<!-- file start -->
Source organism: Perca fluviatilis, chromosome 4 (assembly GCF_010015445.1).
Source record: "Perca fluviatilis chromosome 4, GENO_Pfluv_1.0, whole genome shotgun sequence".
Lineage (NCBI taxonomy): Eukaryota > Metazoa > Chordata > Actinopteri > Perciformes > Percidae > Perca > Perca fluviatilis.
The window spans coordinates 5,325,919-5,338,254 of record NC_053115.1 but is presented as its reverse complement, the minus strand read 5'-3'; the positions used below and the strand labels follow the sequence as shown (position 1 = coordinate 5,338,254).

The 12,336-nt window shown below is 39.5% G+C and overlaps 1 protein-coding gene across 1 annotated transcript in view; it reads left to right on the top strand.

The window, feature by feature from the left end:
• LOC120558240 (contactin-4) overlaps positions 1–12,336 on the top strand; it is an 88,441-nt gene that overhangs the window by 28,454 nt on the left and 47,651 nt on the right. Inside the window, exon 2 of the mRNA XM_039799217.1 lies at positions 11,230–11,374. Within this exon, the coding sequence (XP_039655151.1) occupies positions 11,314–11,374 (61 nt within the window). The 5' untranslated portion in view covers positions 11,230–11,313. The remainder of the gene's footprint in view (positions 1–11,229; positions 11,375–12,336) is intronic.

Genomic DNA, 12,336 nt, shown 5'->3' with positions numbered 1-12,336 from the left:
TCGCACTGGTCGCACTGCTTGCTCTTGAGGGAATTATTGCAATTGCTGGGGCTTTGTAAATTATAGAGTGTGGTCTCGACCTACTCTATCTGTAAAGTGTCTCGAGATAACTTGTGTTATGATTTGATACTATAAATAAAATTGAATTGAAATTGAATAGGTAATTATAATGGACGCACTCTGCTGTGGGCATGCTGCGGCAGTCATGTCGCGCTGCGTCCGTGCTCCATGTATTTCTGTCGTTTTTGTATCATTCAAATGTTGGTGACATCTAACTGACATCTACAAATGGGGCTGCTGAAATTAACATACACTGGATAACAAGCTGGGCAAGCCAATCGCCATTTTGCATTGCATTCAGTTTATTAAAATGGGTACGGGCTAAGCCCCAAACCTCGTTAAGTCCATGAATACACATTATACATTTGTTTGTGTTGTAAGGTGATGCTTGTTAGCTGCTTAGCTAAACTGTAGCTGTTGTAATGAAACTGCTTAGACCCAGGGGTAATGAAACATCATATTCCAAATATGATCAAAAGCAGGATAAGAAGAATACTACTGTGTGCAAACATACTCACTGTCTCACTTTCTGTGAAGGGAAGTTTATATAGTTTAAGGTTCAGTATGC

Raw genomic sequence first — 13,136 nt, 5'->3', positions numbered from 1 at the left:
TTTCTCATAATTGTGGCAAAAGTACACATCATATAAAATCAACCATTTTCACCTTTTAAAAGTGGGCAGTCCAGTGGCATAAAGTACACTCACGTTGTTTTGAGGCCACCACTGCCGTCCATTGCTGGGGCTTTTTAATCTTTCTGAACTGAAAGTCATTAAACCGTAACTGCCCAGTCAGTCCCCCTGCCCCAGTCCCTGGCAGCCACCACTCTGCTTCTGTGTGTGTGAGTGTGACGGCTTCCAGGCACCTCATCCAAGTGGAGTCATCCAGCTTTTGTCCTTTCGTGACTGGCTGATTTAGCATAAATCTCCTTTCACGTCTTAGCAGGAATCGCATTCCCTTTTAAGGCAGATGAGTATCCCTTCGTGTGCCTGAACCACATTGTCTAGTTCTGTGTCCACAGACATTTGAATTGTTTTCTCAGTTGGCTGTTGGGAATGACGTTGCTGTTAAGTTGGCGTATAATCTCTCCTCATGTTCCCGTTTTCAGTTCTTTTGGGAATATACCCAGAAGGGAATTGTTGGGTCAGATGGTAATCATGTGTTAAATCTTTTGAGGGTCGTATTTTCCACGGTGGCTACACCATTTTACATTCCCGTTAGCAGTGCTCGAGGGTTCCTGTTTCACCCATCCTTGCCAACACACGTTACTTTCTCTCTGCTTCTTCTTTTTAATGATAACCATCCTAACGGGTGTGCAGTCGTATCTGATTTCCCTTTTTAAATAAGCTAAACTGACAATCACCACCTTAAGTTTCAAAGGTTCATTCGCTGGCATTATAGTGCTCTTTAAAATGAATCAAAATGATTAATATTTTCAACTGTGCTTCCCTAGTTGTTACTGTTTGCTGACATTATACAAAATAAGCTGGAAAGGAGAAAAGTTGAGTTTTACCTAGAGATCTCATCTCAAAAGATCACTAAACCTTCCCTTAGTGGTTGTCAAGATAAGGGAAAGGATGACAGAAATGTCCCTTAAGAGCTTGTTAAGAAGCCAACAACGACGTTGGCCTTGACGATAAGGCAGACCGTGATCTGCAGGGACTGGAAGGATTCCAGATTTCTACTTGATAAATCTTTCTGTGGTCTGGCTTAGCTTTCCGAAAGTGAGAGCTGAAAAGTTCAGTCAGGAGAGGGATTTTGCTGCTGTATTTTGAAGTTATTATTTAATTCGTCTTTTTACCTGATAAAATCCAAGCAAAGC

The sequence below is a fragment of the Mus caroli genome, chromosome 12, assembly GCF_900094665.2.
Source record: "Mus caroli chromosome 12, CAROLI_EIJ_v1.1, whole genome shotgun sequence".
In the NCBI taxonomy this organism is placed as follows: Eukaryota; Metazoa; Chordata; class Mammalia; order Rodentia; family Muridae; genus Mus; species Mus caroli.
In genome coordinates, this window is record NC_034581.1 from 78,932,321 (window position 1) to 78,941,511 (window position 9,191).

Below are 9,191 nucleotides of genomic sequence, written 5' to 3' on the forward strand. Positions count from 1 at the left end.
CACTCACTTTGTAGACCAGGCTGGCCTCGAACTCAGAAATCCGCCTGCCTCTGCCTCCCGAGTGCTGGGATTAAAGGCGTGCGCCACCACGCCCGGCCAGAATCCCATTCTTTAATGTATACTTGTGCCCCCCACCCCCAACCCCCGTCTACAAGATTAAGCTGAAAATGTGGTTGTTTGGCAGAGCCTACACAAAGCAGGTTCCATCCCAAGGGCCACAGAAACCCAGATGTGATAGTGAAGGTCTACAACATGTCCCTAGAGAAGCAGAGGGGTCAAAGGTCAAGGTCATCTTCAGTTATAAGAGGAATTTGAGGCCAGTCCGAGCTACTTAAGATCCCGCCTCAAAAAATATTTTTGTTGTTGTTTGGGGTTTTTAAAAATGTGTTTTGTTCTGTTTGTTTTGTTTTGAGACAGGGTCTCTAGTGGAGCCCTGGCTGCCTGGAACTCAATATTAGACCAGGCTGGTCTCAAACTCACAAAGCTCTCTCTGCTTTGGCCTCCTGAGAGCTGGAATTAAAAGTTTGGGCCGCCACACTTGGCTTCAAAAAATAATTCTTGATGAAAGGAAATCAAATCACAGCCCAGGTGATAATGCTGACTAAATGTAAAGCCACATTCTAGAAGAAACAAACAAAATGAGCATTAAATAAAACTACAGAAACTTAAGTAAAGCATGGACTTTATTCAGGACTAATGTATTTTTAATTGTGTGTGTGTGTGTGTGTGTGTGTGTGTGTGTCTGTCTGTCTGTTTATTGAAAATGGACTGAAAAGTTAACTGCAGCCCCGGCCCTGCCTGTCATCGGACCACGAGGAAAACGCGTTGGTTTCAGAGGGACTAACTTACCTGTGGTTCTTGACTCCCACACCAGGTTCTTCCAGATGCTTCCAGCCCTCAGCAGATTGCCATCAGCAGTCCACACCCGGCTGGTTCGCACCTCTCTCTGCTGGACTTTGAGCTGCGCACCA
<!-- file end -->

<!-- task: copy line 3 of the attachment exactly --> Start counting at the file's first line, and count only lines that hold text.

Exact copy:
Lineage (NCBI taxonomy): Eukaryota > Metazoa > Chordata > Actinopteri > Perciformes > Percidae > Perca > Perca fluviatilis.